This report contains our annual assessment and forecasts for recorded music, in the context, as always, of the implacable physical-to-digital transition in music consumption and purchase, which continues to drain the topline of the recorded music industry.
Although 2011 was another year of decline in global recorded music retail sales, these fell just 4% in 2011 compared to 10% in the previous year, on a strong year for the album in the top markets, notably Adele’s 21 album.
Globally, the CD remains the recorded music industry’s leading sales format – accounting for the majority of retail sales in 2011. Despite brisk retail sales of download to own (DTO) tracks and albums, and encouraging sales of subscriptions in 2011, sales of mobile formats (ringtones, ringbacks, tracks) have been in decline since the peak in 2008. This gives urgency to the industry’s successful transition to digital music purchase in their top markets.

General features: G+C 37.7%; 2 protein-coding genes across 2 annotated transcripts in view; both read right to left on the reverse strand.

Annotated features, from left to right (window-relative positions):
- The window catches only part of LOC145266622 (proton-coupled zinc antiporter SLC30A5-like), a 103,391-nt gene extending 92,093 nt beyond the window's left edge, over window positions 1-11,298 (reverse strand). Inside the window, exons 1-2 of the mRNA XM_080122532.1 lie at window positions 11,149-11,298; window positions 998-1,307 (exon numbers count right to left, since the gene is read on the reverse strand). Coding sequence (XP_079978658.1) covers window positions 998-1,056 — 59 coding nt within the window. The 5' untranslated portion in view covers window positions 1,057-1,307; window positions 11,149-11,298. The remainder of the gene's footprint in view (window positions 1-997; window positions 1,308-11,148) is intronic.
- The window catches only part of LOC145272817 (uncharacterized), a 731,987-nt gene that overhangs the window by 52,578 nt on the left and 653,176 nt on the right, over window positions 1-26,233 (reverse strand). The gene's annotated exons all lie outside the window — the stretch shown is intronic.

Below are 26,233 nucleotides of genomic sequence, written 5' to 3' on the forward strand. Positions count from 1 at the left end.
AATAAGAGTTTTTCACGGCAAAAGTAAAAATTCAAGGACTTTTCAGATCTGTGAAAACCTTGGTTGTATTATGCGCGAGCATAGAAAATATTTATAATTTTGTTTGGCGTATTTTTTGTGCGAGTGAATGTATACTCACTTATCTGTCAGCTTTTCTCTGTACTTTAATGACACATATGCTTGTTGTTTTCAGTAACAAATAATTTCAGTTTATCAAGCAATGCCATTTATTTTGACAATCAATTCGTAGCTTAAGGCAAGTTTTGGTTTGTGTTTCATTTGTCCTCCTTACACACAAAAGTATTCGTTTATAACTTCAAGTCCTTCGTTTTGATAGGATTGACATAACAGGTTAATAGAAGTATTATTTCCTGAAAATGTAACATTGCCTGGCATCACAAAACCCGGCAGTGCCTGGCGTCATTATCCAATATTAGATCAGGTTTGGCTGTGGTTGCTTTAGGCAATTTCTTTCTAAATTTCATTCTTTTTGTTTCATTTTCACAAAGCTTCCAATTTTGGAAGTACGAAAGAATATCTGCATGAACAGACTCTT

Much of the consumption of recorded music is free-to-the user, whether licensed, already purchased or pirated. Live streaming is the top music behaviour, shifting from the computer to the handset via adoption of smartphones and the free apps offered on the iTunes and Google Play storefronts, amongst others. Pandora is the emblematic supplier of ‘smart radio’, and dominates this segment in the US. Smartphone adoption is also driving subscriptions to the premium mobile tier of Spotify, Rhapsody and similar services.
The centre of digital music purchase remains the download-to-own (DTO) track or album, which we estimate accounted for $4.8 billion of retail sales in 2011, roughly 10 times the level of subscription revenues. Apple has built an unassailable lead on the DTO segment, leveraging the ecosystem created for its devices.
It is well known that piracy drains the creative industries of retail sales, although the precise interaction between piracy and foregone sales is difficult to pin down. Anti-piracy regimes are being established to combat digital piracy of cultural goods, including music, but effective implementation is slow.
Our forecasts for recorded music sales do not factor in any uplift to retail sales from successful anti-piracy action. We expect retail sales of digital formats to surpass the CD by 2015, more or less stabilising the market’s topline revenues. However, sales of around $16.5 billion by that time would be just a fraction of their 2005 level of $30 billion.